On the Mad River

A Gunnar Staalesen crime pick

Lucrecia Gurerrero

Images courtesy of Lucrecia Guerrero
On the Mad River is the third published work by Midwest author and partner in fictional crime and life with Crime Corner’s Nordic noir critic, Jerry Holt. Guerrero and Holt spent a rainy fall and winter in Bergen, Norway, where the Nordic noir champion Gunnar Staalesen became both a friend and a fan.

Brought to you by Jerry Holt

What is the celebrated Norwegian crime writer Gunnar Staalesen reading? We know what he has just completed, and that is the American novel On the Mad River by Lucrecia Guerrero.

The Norwegian author says: “I have really enjoyed reading such a beautifully written and impressive book. I was caught from the very first page, and I followed the destiny of the main characters all the way to the end. This is truly a first-class novel.”

Staalesen, well-known to mystery fans, is the creator of P.I. Varg Veum of print and television series fame. Guerrero is a Hispanic-American writer who actually spent a lovely fall and winter in Bergen in 2017, when her husband was on a teaching Fulbright there. I know all this because Guerrero is also my wife, and I, too, am extremely impressed with On the Mad River. In fact, our relationship aside, it is the best novel I have read in a long time.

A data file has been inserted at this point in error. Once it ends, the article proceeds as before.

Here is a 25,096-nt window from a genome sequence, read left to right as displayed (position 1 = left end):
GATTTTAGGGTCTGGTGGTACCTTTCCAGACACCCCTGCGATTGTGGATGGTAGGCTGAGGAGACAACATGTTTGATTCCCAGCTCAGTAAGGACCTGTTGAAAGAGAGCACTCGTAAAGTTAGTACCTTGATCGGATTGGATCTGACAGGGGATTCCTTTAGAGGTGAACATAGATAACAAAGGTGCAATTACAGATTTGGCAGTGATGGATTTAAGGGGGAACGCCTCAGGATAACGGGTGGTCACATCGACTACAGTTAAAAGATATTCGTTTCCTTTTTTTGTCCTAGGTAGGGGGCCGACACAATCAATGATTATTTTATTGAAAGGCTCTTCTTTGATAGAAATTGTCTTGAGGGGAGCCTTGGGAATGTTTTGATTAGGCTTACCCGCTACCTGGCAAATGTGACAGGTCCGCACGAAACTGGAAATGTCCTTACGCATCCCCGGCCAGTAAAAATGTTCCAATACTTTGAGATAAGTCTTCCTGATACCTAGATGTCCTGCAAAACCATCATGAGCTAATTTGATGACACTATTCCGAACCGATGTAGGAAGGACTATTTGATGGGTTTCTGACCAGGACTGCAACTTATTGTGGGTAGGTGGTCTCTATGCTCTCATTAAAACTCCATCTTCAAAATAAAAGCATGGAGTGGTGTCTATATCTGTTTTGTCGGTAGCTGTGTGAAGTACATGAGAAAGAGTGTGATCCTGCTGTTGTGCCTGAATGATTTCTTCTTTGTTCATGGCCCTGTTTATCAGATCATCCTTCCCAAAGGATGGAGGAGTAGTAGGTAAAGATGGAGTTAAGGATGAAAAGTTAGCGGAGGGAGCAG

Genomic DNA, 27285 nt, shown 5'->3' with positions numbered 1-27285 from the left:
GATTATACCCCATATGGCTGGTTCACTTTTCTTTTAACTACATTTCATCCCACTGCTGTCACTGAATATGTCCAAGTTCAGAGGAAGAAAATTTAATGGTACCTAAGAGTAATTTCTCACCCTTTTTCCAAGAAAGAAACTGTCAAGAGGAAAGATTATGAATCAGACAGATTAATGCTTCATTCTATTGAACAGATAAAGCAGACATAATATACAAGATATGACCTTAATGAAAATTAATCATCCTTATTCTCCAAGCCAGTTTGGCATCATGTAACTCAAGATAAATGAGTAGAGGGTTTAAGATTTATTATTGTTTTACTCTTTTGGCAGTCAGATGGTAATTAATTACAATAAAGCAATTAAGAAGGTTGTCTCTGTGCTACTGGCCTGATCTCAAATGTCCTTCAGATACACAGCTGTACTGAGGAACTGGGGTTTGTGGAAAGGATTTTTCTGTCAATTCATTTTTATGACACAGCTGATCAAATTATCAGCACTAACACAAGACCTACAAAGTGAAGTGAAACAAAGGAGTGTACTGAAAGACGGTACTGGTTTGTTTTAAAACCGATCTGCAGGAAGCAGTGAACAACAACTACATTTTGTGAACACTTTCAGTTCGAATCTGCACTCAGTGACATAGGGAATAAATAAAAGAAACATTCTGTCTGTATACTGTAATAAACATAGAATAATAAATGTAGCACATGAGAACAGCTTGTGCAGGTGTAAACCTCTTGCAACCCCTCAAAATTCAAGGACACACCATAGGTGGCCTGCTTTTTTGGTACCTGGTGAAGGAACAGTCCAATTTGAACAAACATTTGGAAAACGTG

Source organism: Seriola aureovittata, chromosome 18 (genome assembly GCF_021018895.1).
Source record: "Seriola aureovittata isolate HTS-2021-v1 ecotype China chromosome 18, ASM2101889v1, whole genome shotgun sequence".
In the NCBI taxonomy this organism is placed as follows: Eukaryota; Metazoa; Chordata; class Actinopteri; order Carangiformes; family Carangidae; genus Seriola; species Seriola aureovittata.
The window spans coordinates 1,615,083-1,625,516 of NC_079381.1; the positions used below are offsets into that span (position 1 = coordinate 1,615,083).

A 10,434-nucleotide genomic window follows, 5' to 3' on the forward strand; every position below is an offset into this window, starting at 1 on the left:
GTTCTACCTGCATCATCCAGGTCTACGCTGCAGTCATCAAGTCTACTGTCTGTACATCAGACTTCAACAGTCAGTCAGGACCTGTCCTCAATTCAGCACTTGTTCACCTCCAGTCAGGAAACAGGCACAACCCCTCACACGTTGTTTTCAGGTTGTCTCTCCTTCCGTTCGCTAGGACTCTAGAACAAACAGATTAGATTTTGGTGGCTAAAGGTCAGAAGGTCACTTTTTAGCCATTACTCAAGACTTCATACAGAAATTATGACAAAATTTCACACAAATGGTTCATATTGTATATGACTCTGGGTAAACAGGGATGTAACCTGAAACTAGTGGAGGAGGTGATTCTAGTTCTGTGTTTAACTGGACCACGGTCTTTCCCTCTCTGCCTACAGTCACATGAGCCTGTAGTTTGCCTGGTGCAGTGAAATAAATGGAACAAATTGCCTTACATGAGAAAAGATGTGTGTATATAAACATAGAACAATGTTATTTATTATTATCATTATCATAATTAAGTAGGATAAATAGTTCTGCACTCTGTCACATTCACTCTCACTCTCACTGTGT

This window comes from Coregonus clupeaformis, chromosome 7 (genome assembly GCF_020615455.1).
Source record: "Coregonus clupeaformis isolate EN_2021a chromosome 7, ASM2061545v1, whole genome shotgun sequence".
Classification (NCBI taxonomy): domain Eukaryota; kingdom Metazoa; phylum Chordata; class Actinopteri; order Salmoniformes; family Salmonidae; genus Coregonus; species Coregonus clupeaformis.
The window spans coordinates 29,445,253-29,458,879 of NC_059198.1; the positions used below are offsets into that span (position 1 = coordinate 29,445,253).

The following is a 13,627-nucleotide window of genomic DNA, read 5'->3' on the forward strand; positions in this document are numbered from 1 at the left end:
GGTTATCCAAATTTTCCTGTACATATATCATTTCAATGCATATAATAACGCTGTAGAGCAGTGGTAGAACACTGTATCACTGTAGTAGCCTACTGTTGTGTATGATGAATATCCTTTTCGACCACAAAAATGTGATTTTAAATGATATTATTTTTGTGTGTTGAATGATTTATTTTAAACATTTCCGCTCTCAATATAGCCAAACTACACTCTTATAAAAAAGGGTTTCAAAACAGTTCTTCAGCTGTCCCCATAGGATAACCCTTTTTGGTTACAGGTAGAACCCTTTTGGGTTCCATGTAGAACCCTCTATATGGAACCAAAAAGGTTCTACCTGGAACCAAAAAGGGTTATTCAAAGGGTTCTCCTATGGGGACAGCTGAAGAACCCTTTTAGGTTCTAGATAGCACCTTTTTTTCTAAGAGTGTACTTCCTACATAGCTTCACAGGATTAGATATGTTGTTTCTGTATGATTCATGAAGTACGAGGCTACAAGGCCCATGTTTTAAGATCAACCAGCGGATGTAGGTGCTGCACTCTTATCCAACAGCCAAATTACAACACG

The book will not disappoint any reader who opens its cover. It is a fast-paced, sometimes very dark tale of a young runaway, Rosa Linda del Rio, who gets on a Greyhound Bus, has a near-deadly encounter with Enon, a menacing fellow traveler, and then winds up in Mad River, Ohio, where she meets and comes to admire one Donnie Ray Camper, a sort of throwback to more heroic days who could come in handy against Enon, who is in deadly pursuit. Rosa Linda has taken to hitchhiking during her journey and has definitely picked the wrong ride in Enon, a Christ-crazed drifter. Rosa Linda has essentially bamboozled her way out of Enon’s grasp, and she is well aware that Enon isn’t going to give up his cross-country quest to find her again. He is angry, and she might not be so lucky in her next encounter with him.

Each of these characters has a compelling background, as do the rainbow of secondary figures who populate Hillbilly Holler, where Rosa Linda lands, a depressed slum whose minions actually call it by that name and display a touching loyalty to each other. Donnie Ray, in particular, is haunted by the death of his brother, a tragedy for which he claims responsibility. To bring order to his life, he operates by a code that is his own but which is clearly derived from an American West whose days gone by.